Only 20% of physicians are engaged with leadership, survey shows

While physician engagement is low, there are ways hospitals and health systems can better link clinicians to their workplaces, according to athenahealth's 2016 Physician Leadership and Engagement Index.

For the survey, athenahealth collected responses in January 2016 from more than 2,000 practicing physicians.

The company asked respondents several statements to determine engagement, such as, "My organization inspires me to go above and beyond what is required"; "I am very likely to be working for my current organization three years from now"; and "I would recommend my organization to a friend or relative to receive care," Jessica Sweeney-Platt, with athenahealth, writes of the survey.

She said respondents ranked these statements on a scale of 1 to 6, with a 6 being "strongly agree" and a 1 being "strongly disagree." Athenahealth considered engaged employees those who answered 6 for at least two of the questions and no less than a 5 for all three questions, she said.

Here are six things to know.

1. The survey found only 20 percent of physicians are engaged.

2. Physician engagement varied with gender. Twenty-two percent of male physicians are engaged compared to 16 percent of female physicians, according to the survey.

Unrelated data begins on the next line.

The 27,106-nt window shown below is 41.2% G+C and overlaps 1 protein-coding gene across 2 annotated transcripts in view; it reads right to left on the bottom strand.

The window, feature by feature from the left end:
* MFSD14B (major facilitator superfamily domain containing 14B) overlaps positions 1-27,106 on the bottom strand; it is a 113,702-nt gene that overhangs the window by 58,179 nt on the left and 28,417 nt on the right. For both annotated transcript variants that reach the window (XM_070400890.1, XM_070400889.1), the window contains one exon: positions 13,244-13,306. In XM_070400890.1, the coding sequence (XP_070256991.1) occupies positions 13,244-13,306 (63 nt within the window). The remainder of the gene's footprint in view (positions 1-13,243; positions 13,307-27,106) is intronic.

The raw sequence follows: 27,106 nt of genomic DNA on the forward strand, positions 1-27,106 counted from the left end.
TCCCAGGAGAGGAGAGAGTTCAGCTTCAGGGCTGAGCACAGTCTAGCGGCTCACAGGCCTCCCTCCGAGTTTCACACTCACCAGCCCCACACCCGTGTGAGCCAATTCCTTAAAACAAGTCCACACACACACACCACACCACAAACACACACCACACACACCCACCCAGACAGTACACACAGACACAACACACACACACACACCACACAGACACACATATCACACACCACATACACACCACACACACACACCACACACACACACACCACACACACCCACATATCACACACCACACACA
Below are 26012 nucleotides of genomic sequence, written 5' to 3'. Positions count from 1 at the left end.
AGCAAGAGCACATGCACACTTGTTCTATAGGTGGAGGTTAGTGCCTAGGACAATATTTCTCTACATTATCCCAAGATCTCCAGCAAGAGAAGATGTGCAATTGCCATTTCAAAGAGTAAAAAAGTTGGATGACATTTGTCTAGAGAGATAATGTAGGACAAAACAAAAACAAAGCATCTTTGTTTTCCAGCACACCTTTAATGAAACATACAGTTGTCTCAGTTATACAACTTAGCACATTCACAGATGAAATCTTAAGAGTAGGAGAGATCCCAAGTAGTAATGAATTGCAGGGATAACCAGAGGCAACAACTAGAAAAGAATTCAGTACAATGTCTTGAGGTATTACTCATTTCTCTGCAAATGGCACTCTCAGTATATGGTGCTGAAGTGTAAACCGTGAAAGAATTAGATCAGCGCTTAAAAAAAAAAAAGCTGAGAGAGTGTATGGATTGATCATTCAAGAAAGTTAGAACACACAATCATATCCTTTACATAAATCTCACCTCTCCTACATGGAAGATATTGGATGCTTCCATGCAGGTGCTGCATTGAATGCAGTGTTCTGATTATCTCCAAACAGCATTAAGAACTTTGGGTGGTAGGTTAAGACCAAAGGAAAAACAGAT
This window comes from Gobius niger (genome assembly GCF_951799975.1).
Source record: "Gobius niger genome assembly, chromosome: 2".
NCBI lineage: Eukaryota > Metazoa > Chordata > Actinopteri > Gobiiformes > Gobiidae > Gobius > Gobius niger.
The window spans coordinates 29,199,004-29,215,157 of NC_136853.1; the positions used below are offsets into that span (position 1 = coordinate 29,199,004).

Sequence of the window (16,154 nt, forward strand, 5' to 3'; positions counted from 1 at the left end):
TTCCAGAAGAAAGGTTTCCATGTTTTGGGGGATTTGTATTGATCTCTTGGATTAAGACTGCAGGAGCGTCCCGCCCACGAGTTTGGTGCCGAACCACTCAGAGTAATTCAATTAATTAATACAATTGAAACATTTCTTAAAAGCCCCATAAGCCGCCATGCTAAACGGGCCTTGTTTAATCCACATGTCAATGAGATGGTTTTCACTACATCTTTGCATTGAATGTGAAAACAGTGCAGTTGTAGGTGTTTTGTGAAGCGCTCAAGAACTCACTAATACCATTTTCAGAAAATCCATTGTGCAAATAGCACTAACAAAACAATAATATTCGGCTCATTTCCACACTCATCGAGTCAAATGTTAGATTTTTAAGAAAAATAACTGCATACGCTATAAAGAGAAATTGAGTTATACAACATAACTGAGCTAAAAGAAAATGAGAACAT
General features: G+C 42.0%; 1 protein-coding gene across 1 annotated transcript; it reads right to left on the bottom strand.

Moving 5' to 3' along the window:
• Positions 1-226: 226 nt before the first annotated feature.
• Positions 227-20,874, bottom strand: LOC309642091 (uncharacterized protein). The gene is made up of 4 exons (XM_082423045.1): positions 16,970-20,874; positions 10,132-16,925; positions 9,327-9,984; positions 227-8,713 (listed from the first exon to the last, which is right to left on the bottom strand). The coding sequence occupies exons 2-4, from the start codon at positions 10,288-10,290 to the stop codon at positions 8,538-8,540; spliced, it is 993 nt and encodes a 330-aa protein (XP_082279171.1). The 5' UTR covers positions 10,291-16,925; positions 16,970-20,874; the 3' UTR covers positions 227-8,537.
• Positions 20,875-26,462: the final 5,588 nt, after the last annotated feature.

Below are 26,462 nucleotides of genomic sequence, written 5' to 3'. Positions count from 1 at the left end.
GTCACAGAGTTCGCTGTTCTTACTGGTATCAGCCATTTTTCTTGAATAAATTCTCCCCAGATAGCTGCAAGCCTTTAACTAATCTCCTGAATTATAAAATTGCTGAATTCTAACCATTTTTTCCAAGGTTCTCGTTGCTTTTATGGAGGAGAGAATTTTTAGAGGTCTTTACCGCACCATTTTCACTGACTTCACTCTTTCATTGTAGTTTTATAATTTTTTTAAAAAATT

3. Physician engagement also varied based on clinicians' workplace. Thirty-two physicians in physician-owned, independent medical groups or practices are engaged compared to 17 percent of those in hospital- or health system-owned groups, according to the survey.

4. The survey also found engagement is lowest among primary care and hospital-based physicians. Twenty-seven percent of procedural specialty physicians are engaged compared to 23 percent of pediatricians and 18 percent of hospital-based physicians.

5. Additionally, the survey showed a correlation between satisfaction with leadership and engagement. Seventy-four percent of engaged physicians said they were "very satisfied" with their leadership.

6. In her article, Ms. Sweeney-Platt noted multiple opportunities for physician engagement improvement, such as "develop[ing] high-quality physician leadership" and "build[ing] trust between physician and non-physician leaders." Read more here.  

 

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